Over the past decade, Woman's Day has made women's heart-health awareness a priority for the magazine. We weave this message into every issue by running news items on the latest research, recipes that meet heart-healthy standards, and everyday tips to incorporate little but doable changes into your life that benefit your heart. (My new favorite tip, one I've literally taken to heart: Eat yogurt! It's a great source of calcium, potassium and magnesium, all of which regulate blood flow.)
We also bring heart-health information off the pages with our annual Red Dress Awards. In 2004, Woman's Day held the first Red Dress Awards, honoring individuals who made contributions to fight cardiovascular disease in women. What started as a luncheon has grown into a star-studded party with top-notch musical performances. And now, 11 years later, we are preparing to celebrate another crop of incredible honorees on February 11 in New York City.
Every year, I get chills when I stand on the stage at Jazz at Lincoln Center and look out over the sea of red dresses. Everyone is there for the same reason: to celebrate and honor those who have worked tirelessly to improve the heart health of America and fight heart disease, the #1 killer of women.
Over the years, we've honored Dr. Mehmet Oz, Dr. Sanjay Gupta, Barbara Walters, Hoda Kotb, former Surgeon General Regina Benjamin and many other impressive recipients. I'm thrilled to introduce the 2014 Woman's Day Red Dress Award honorees here on The Huffington Post.
Bill, Hillary & Chelsea Clinton Foundation, International Nonprofit
After President Clinton's heart surgery in 2005, the Clinton Foundation partnered with the American Heart Association to found the Alliance for a Healthier Generation. The Alliance works to reduce the prevalence of childhood obesity, which is a major risk factor for heart disease. Through other initiatives, the Clinton Foundation also works to reduce preventable health issues such as heart disease and to improve access to healthcare for all Americans. You can read more about their work here.
Michelle A. Albert, MD, MPH, Director of Cardiovascular Medicine, Howard University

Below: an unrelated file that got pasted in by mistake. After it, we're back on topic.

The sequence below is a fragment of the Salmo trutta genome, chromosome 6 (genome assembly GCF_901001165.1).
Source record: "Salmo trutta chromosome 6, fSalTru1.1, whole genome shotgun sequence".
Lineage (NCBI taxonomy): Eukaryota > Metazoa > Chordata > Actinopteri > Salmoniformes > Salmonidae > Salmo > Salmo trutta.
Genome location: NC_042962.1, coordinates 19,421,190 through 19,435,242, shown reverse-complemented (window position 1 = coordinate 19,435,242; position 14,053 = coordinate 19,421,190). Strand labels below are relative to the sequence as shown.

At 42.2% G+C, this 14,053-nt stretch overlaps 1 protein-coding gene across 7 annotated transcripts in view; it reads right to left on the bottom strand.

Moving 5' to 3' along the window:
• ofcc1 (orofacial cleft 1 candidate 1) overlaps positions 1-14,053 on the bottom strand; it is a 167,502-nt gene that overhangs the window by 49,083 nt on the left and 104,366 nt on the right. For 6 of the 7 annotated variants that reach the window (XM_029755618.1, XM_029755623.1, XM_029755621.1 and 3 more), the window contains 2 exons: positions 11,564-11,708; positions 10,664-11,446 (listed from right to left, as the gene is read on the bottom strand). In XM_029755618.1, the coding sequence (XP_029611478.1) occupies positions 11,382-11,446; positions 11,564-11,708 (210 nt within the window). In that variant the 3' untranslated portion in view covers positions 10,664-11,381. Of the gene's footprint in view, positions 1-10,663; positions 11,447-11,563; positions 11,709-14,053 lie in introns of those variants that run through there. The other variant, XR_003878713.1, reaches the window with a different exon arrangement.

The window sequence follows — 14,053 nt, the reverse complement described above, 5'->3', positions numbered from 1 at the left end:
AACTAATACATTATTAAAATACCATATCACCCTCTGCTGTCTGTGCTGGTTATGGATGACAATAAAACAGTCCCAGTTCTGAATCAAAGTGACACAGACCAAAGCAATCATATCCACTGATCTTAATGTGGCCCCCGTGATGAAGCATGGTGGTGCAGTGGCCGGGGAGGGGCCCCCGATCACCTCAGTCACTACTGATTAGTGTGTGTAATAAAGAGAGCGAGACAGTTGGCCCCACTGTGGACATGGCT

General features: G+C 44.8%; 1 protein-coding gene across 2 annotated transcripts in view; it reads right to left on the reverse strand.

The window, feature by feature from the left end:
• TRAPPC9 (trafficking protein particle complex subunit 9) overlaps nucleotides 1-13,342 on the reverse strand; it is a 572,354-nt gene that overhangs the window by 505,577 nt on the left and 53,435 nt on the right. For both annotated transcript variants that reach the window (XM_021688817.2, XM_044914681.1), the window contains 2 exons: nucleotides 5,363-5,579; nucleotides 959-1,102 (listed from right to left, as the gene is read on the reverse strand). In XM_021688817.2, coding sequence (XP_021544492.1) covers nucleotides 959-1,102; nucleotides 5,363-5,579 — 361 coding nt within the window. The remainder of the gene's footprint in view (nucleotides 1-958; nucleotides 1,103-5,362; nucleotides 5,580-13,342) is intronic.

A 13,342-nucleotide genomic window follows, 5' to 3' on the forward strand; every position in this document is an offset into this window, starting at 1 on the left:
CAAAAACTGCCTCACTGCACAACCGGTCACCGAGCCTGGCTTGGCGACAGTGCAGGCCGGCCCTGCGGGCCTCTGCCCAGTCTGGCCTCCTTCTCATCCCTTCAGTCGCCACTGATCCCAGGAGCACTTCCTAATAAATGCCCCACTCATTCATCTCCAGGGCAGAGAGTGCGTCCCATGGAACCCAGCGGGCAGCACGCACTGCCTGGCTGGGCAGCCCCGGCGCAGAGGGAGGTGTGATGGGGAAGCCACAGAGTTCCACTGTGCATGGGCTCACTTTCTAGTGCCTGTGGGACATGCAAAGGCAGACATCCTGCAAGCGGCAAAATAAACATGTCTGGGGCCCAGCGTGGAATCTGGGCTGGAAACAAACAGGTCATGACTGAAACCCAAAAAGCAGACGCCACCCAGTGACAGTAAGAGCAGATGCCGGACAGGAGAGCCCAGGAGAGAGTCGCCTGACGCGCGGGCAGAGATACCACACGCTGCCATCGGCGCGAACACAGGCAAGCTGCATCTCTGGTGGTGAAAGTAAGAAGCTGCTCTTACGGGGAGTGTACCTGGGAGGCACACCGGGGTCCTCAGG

Dr. Albert is a cardiologist, researcher and longtime member of the Woman's Day Heart Health Advisory Board. She has devoted the last decade of her career to studying the gender-specific aspects of heart disease (such as the connection between stress and heart health in women), as well as ethnic differences in risk factors. Her work has led to a better understanding of heart-disease causes, which means that more women are able to take the appropriate steps to protect their hearts.
Martine Reardon, Chief Marketing Officer, Macy's
Thanks to Martine, heart-disease awareness has become a priority for the national retailer. For example, in February, Macy's offers discounts on red items to promote Wear Red Day, and they've devoted a section of their website to sharing lifesaving heart-disease information. Additionally, Martine's efforts over the past decade have resulted in more than $46 million raised for the American Heart Association's Go Red for Women movement, and she has chaired the annual Go Red NYC luncheon since 2006.
Mildred C. Rodriguez, WomenHeart Champion
Surviving a heart attack and quadruple bypass surgery in 1998 made Mildred rethink her habits -- and notice the lack of heart-disease knowledge in her Hispanic community. She began to educate herself on the topic and discovered WomenHeart, the national coalition for women with heart disease. In 2010, she started the first WomenHeart support group in Miami for Spanish-speaking women. Last year, she was the spokesperson at a congressional briefing on stroke awareness in Hispanic women.